It’s a stunning place to visit in the Philippines. I was sure Vigan City was in Ilocos Norte. And when we say Ilocos, there is only one well-known location where the prominent Marcos family resides – the Norte! Oops! I was wrong! I guess I was sleeping when my fifth-grade geography teacher taught us about the Northern part of Luzon in the Philippines.
Vigan City appears to be the provincial capital of Ilocos Sur. Yes, we also have “Ilocos Sur,” which translates to “Makin-abagatan nga Ilocos” in Ilocano or simply “South Ilocos” in English language. Vigan City is in the Ilocos region of the Philippines’ Luzon island.
The Beauty of Vigan City, A Time Wrap to Spanish Era
Vigan City is famous for its well-preserved Spanish colonial and Asian architecture. When we visited this lovely place, I remembered that there are strictly regulated streets. We were informed that public and private vehicles are not permitted to pass on these streets to protect the area’s historic structures. You can either enjoy walking or rent horse baggy to roam around.
The Heritage City of Vigan and the lovely Baroque Church of Santa Maria (Nuestra Señora de la Asuncion) are UNESCO World Heritage Sites in Vigan City. Vigan is Asia’s most complete representation of a planned Spanish colonial town founded in the 16th century. Its architecture reflects a distinct culture with a strong Spanish Empire influence. The structures’ designs combine Asian buildings and construction with European colonial styles. Looking back in our world history, for 333 years, the Spaniards colonized the Philippines (1521-1898).
The Famous Calle Crisologo
I love the scenery at Calle Crisologo. It is also called Mena Crisologo. Calle Crisologo is one of the protected streets where you will see and experience the historic Spanish houses during the Spanish Era. However, most of the houses were turned into small souvenir shops, restaurants, hotels, and museums.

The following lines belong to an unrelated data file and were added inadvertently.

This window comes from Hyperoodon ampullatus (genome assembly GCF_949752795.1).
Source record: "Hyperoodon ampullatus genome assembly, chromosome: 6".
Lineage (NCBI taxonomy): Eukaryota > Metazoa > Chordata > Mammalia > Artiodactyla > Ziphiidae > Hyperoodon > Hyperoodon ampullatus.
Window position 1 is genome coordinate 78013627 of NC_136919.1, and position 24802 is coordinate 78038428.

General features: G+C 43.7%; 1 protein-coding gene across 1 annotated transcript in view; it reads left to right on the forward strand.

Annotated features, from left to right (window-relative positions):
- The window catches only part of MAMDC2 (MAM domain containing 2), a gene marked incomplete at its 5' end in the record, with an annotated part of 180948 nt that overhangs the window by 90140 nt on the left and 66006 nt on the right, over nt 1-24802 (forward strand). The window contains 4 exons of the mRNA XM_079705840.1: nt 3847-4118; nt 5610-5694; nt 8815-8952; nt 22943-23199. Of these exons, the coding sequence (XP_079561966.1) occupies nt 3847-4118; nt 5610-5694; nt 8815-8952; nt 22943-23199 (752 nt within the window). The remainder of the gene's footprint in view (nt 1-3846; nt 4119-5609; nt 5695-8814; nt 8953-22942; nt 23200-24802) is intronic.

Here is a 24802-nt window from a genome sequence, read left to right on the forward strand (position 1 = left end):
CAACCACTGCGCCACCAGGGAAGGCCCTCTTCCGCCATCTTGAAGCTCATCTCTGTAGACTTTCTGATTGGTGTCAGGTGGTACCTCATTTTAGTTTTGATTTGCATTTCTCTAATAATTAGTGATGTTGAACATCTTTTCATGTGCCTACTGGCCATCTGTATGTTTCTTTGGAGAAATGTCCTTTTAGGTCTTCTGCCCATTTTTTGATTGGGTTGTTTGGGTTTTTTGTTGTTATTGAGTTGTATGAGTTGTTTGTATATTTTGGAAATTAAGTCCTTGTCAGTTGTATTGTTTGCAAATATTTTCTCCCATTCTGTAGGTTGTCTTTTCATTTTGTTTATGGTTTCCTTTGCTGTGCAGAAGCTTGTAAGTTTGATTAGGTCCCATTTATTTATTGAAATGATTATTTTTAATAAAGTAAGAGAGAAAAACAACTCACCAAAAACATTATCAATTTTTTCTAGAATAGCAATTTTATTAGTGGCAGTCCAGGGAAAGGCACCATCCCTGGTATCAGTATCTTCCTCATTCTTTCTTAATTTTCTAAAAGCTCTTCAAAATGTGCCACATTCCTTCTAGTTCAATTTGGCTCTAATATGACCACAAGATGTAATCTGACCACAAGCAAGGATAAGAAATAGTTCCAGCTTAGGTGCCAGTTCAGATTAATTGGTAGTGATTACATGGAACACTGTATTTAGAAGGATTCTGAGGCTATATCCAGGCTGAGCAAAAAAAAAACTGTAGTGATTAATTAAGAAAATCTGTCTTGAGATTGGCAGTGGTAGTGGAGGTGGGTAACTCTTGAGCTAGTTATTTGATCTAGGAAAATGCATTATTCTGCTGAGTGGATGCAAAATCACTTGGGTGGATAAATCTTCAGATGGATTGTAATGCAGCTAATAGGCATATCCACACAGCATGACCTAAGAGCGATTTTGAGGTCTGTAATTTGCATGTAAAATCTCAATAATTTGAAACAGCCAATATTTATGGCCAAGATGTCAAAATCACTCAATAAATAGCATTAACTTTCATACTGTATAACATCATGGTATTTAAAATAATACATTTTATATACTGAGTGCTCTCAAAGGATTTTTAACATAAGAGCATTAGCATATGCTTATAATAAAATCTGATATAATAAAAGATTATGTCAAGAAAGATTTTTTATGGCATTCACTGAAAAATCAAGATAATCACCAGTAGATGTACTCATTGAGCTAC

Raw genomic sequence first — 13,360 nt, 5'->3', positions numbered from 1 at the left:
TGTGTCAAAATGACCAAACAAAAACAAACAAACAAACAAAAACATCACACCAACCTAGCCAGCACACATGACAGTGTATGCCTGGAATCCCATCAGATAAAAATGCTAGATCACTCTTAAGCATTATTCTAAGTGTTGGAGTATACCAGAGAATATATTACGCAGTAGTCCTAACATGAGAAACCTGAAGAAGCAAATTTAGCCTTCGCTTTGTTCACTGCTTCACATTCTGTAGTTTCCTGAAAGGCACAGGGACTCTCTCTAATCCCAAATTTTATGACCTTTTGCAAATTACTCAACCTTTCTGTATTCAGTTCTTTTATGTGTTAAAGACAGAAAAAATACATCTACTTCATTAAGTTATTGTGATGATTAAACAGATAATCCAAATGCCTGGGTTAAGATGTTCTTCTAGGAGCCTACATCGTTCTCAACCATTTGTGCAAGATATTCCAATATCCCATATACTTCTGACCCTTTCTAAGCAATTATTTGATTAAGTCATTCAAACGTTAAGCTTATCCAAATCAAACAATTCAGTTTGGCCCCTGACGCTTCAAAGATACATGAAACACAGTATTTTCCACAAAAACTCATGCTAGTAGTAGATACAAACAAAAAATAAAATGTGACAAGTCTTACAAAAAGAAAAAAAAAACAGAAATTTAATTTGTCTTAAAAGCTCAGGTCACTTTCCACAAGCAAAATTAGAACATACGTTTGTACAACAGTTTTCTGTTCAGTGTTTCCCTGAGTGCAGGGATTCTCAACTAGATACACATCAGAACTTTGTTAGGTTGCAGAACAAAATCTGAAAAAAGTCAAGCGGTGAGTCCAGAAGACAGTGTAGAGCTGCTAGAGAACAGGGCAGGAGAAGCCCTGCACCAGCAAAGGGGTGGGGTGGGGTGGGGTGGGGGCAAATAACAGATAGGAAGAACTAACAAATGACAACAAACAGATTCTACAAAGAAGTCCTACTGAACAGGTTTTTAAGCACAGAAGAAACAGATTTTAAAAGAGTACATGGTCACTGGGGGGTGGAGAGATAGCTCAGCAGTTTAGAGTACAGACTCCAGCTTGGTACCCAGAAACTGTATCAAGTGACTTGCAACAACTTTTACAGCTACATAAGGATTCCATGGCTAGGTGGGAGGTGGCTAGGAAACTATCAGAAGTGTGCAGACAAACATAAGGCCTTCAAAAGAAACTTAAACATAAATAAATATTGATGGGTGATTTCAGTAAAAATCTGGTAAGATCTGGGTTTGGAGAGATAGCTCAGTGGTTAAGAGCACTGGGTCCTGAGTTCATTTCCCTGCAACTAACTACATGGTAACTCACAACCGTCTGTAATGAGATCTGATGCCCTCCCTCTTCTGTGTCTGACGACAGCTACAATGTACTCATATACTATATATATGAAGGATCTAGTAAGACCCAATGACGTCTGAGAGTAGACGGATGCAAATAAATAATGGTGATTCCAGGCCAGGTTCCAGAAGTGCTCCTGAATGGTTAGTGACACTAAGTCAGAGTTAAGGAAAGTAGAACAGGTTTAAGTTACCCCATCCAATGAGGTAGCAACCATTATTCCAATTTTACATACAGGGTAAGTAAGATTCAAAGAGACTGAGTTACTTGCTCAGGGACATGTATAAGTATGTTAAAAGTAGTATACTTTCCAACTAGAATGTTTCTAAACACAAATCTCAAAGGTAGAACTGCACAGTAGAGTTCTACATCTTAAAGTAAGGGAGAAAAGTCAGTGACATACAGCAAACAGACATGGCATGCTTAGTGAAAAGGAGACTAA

Nevertheless, the spirit of ancient times can still be felt in the Philippines. When you’re staring and gazing at the beautiful buildings along the street, you’re definitely in a time warp. The horse-drawn buggies, or Kalesa, are the primary mode of transportation on this street. It is a must-try ride experience if you visit the area.
I also love the old churches and the Bantay Church Bell Tower. It’s a very scenic place. The church symbolizes how religious the people are. People in Vigan are respectful and have warm, welcoming hearts. I strongly recommend you visit Vigan City and experience the 16th-century atmosphere in the Philippines.
How To Get There?
Vigan is two hours away from Laoag. For those coming from Clark International Airport in Clark Field, Pampanga, you may ride a jeepney or shuttle to Dau Integrated Bus Terminal. The fare is around Php50-150 (1-2.95 USD). While in Dau Terminal bus, transfer to a bus going to Vigan or Laoag such as Partas, Dominion, and Viron bus lines. Depending on what bus type you opted for, it will cost you around Php585-965 (11.50-19.00 USD). For hotel, you may check out my other blogs:
Please keep me updated on your Vigan adventure! Which of the following places have you visited also has a Spanish Era theme? Leave a comment below and tell us about your experience! We’d love to hear from you.
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